Lightly as he spoke, Jim knew what his friend was feeling.

"It's pretty sickening for you, old man," he said quietly.

"Don't worry, Jim, I've got what Gregory Chard can never have. And that's a pal." He looked at the sky and whistled. "Gosh, look at that cloud over the Beacon. Thunder, or I'm a Dutchman. We'd better hook it."

Gilbert's prophecy was more than justified. He and Jim only just reached their rooms in the village before the storm burst. It began with thunder and developed into a night of such wind and rain as had rarely been known along that coast.

The house shook, the windows rattled, even Gilbert, accustomed as he was to all sorts of weather, found it difficult to sleep. When at last he did doze off, it was only to be roused by a crash louder and deeper than any thunder. The earth shook and the whole house seemed to rock.

Gilbert's door opened. Jim looked in.

"What the dickens was that?" he demanded.

"Felt like an earthquake," responded Gilbert. "But I expect it was just a fall of cliff."

"It sounded as if the whole country was falling down."

"Must have been something pretty big," said Gilbert. "We'll see in the morning."

In spite of his broken night, Gilbert was awake soon after six. Leaving Jim peacefully asleep, he dressed quietly and went out.

The storm clouds had swept away, and the sunlit air was deliciously fresh and crystal clear. Making his way down to the beach on which a heavy surf still thundered, he walked westwards towards Catherall Cove. From his knowledge of the coast, he had a pretty fair idea of where the fall had occurred.

He expected to find it somewhere near the western point of Catherall Cove, where as a boy he had more than once seen the overhanging sandstone collapse in heavy masses during a storm.

He was right, but although from the roar of the fall he had been prepared for something big, he had not for a moment expected what had actually occurred.

As he rounded the point, he found the whole landscape altered. The beach, for a distance of more than a hundred yards, was completely blocked by a gigantic pile of raw red rock and earth. It was a new promontory, over the seaward end of which the rollers broke in sheets of dazzling foam.

"My word, that's something like a fall!" he said aloud, as he stared at the mountain which barred further progress. "Why, the cliff path has gone down with it, and half a field into the bargain. And won't Gregory be cross?" he added with a chuckle. "He's lost a good acre of grazing."

The whim seized him to climb the fall. It was muddy, steep and not altogether safe, but such considerations troubled him not at all, and he was soon on top of the great heap of tumbled crags, examining the immense, semi-circular scar in the cliffs above. In many places water was oozing from the wounded face, and now and then a stone, loosely bedded in the muddy surface, would break away and rattle down to join the debris beneath.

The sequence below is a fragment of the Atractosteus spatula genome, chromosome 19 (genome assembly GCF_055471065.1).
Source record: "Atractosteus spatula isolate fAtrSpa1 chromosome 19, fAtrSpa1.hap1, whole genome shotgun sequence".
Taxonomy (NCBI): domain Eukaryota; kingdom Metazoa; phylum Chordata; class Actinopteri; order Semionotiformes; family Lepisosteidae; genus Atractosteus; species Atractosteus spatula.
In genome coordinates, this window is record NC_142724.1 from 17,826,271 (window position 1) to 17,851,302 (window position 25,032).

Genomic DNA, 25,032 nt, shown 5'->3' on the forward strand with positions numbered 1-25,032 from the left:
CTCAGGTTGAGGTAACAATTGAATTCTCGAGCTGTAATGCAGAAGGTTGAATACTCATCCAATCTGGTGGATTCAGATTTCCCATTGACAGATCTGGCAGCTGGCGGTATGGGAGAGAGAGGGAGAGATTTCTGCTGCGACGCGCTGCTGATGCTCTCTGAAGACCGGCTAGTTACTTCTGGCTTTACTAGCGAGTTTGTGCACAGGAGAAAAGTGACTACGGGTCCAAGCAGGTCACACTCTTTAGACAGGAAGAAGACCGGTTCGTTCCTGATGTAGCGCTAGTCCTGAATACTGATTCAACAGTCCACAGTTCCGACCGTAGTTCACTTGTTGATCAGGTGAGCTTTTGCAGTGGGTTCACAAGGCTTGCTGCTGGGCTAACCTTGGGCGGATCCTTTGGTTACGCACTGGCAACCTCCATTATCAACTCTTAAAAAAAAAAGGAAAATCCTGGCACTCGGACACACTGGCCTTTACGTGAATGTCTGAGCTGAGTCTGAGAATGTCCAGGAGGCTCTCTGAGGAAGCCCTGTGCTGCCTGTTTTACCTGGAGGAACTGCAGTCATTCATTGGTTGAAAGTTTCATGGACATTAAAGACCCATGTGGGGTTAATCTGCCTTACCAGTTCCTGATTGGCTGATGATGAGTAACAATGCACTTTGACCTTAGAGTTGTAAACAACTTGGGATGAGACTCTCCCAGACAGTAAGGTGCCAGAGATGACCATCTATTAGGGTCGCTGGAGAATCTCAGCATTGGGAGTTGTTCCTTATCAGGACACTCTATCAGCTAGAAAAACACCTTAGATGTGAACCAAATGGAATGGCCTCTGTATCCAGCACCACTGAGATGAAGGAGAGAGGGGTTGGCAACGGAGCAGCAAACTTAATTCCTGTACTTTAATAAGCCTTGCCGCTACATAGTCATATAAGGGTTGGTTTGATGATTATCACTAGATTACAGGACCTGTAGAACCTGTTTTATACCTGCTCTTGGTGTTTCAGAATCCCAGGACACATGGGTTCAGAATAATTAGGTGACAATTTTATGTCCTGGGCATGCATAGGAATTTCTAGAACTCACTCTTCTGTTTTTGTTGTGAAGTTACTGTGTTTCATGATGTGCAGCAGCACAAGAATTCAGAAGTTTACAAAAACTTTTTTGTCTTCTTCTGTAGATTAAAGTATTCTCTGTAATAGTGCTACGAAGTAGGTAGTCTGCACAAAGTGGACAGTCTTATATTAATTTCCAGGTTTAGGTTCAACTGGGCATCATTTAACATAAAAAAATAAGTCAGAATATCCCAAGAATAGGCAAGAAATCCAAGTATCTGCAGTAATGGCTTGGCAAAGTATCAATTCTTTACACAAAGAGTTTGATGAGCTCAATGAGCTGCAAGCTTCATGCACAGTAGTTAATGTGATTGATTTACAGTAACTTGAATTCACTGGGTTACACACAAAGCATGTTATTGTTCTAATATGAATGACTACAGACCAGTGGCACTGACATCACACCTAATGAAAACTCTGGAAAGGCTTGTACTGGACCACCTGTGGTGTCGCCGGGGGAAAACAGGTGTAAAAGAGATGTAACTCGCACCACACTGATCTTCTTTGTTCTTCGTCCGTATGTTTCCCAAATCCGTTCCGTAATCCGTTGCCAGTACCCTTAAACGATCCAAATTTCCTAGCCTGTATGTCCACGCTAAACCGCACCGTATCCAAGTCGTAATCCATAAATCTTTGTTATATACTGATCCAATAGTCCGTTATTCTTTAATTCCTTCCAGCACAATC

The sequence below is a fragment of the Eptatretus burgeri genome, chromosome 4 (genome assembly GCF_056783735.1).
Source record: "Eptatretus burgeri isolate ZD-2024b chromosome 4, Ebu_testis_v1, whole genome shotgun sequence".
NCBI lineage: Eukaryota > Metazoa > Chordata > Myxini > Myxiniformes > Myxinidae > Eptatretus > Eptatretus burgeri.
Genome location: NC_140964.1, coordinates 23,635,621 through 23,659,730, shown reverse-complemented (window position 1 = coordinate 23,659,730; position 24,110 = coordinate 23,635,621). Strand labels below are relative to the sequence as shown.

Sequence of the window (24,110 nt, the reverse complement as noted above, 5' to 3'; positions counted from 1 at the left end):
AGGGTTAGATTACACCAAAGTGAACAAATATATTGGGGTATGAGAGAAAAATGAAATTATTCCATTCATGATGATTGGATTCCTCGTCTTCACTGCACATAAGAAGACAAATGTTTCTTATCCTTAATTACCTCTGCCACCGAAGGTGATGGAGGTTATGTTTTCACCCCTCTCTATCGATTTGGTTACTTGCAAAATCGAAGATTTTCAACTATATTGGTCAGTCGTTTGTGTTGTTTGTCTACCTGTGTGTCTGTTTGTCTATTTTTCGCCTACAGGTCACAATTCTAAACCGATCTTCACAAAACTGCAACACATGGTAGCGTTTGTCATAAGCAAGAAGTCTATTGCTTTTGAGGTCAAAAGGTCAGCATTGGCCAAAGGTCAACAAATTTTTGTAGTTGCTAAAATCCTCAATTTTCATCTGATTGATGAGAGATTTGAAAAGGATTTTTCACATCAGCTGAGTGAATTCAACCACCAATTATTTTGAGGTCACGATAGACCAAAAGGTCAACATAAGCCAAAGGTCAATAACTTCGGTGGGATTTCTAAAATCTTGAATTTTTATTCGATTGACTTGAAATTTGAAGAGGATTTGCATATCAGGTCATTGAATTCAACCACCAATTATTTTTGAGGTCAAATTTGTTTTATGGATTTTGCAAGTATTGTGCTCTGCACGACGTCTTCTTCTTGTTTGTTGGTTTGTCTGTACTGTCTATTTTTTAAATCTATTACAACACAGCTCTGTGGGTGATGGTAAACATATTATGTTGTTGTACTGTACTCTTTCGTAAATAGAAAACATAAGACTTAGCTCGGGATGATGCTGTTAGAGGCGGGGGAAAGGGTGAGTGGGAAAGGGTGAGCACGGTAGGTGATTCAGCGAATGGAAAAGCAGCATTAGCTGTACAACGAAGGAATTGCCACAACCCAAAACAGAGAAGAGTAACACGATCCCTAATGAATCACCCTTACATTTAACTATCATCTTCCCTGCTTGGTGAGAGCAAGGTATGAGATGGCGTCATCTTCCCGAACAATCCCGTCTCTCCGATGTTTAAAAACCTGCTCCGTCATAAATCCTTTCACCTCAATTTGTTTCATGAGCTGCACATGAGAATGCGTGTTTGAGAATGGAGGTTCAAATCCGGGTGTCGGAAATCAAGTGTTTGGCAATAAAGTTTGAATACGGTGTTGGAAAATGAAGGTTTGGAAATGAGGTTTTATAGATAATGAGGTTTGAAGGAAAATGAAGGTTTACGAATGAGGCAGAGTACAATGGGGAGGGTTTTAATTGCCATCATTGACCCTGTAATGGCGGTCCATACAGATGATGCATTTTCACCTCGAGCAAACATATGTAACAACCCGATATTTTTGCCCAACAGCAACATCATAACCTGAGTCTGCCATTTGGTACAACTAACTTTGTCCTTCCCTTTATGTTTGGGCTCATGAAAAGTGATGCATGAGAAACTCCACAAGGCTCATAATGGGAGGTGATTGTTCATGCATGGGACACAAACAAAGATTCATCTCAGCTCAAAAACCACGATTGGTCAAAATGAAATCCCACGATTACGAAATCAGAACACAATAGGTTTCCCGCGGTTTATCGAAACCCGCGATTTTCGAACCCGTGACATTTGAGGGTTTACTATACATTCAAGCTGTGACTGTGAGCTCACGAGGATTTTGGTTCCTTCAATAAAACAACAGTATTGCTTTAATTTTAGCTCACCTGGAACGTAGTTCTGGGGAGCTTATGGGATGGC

He was turning to scramble down again when, just on a level with the upper edge of the fall, he noticed a small opening in the cliff face.

"Looks like a cave," he muttered, and went towards it. "It is a cave, too," he continued, and prompted by a boyish delight in exploration, made at once for the entrance.

It was a tough scramble, but he reached it and found himself in the mouth of a tunnel, about six feet high and four wide, which ran at a slight upward slope, straight into the heart of the living rock. Chisel marks were plain on the soft sandstone walls, while the roof and the floor were quite smooth and regular.

He went on a few steps, then stopped and gave a low whistle.

"Dashed if I don't believe it must be Penberthy's Passage!" he exclaimed. "Yes, there's not a doubt about it. It's the old smugglers' passage Dad used to talk about, the one that St. John Stratton used more than a century ago. And if that's so," he added, "it must lead right up into the Chase. What a joke! I must see, anyhow."

He felt in his pocket for matches, found that he had a full box, and started at once. Since the house was hardly more than a couple of hundred yards inland, he did not anticipate any particular trouble in reaching it, and the idea of paying a surprise visit to his old home, without the knowledge of Gregory Chard, tickled him immensely.

For the first fifty feet there was enough light from the entrance to see his way. After that he had to strike matches. There was no difficulty or danger about the tunnel itself. The men who had made it had done their work so well that it was as sound after more than a hundred years, existence as the day it was finished.

Gilbert had been counting his steps. At the two hundred and eightieth he came to a door. The honest oak of which it had been constructed was black as ink yet still sound, but the iron work had rusted away. Hinges and locks alike were little more than red dust. He set his shoulder against it, and one good shove did the trick. It toppled inwards, and Gilbert, not expecting it to go so easily, went with it. He and the door together landed with an awful clatter on what seemed to be a floor of stone flags.

"Row enough to rouse even Gregory," he observed, and rising, stood in the pitch darkness, listening intently. But the silence remained unbroken, and he ventured to strike another match.